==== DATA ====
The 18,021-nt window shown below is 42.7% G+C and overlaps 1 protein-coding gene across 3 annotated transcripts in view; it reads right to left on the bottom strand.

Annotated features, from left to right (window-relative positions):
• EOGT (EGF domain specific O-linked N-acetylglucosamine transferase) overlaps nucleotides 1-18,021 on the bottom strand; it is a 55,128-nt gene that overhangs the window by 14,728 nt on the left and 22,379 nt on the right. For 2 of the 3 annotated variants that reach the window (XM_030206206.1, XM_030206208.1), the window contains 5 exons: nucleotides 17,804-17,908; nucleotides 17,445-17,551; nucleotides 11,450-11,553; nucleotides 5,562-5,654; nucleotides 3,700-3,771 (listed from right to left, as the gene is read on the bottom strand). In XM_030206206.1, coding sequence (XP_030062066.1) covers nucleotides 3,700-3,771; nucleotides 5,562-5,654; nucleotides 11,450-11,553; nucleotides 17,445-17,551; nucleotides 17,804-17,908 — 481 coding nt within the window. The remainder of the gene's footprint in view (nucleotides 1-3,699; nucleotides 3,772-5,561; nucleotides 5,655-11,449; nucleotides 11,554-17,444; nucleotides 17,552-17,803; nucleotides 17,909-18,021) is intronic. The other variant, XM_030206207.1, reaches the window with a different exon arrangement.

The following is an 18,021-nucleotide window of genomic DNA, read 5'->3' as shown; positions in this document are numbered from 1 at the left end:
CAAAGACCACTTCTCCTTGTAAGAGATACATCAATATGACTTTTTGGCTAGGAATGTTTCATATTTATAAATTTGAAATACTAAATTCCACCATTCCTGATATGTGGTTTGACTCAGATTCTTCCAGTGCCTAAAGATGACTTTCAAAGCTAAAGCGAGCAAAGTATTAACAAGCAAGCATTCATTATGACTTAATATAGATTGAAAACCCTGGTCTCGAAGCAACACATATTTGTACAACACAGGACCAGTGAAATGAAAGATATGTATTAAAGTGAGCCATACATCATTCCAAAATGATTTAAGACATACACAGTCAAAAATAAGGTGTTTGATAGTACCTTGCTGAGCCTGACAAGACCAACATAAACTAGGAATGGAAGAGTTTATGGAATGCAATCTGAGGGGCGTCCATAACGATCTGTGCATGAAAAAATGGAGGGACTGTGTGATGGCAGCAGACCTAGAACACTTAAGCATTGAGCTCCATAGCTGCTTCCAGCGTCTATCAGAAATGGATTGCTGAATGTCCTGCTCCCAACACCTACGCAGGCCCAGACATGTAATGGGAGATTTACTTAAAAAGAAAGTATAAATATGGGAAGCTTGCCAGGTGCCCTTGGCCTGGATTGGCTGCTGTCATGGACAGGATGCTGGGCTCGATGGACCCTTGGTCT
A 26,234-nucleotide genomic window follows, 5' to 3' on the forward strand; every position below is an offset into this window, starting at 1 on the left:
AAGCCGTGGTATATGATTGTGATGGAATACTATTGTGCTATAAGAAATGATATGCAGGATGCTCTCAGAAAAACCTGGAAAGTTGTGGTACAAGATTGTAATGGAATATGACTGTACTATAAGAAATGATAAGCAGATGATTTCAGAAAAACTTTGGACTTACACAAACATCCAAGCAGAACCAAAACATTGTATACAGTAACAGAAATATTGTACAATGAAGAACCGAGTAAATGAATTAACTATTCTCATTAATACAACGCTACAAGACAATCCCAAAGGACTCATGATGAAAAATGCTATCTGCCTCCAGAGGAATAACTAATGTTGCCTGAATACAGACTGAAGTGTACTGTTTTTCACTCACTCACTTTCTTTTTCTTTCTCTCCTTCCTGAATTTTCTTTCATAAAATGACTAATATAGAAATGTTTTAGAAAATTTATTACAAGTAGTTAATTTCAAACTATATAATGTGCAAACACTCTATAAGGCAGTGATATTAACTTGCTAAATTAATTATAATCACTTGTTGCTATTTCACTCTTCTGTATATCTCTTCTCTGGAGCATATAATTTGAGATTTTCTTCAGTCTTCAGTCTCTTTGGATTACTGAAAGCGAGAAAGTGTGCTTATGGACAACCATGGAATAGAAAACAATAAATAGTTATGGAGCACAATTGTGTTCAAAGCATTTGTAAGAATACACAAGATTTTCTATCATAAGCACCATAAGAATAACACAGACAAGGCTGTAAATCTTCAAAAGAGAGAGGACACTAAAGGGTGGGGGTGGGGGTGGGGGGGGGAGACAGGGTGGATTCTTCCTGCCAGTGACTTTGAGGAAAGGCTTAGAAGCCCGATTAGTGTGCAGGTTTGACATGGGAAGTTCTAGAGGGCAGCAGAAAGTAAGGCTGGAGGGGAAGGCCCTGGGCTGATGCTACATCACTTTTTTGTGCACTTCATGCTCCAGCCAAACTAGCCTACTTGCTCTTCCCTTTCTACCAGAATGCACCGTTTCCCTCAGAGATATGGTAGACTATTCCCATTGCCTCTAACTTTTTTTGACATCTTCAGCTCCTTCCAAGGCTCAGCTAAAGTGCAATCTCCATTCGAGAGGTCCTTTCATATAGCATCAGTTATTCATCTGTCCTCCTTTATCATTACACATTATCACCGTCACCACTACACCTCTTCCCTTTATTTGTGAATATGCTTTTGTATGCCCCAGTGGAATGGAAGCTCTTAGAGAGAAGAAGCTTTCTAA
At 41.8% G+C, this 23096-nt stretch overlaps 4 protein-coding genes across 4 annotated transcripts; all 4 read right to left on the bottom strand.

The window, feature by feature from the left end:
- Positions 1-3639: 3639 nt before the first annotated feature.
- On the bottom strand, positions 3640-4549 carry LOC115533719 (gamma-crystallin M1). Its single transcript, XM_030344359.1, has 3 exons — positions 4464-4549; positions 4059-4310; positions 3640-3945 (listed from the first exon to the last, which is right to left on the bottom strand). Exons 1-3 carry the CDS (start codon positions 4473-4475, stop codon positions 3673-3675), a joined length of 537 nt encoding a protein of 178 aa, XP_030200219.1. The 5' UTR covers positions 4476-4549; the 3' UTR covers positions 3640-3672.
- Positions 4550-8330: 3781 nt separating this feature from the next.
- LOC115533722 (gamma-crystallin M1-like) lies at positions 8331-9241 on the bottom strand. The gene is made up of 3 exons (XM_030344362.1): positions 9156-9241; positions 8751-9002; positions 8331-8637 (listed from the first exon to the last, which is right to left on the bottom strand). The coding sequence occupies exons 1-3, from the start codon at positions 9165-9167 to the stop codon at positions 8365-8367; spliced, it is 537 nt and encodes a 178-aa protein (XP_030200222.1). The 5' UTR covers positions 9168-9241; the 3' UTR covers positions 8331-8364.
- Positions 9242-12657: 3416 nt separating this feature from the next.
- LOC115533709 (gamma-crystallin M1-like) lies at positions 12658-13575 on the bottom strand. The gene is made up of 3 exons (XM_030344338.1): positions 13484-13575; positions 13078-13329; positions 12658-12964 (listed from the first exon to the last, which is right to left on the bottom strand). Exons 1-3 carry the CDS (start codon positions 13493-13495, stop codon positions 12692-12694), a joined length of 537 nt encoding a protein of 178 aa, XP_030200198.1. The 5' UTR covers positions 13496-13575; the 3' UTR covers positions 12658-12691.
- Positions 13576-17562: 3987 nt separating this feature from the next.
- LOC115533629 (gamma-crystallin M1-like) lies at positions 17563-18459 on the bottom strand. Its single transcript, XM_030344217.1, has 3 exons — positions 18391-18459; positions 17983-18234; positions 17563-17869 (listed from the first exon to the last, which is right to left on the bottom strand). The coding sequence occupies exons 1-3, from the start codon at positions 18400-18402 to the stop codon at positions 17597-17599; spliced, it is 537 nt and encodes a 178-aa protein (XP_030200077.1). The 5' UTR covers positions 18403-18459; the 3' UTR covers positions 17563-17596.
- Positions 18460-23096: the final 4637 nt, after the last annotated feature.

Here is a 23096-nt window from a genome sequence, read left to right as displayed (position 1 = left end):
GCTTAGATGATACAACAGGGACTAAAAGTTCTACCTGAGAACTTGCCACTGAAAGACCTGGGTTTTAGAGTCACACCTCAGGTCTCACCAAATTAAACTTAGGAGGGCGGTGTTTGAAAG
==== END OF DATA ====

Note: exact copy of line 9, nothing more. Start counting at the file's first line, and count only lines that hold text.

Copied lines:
The window, feature by feature from the left end: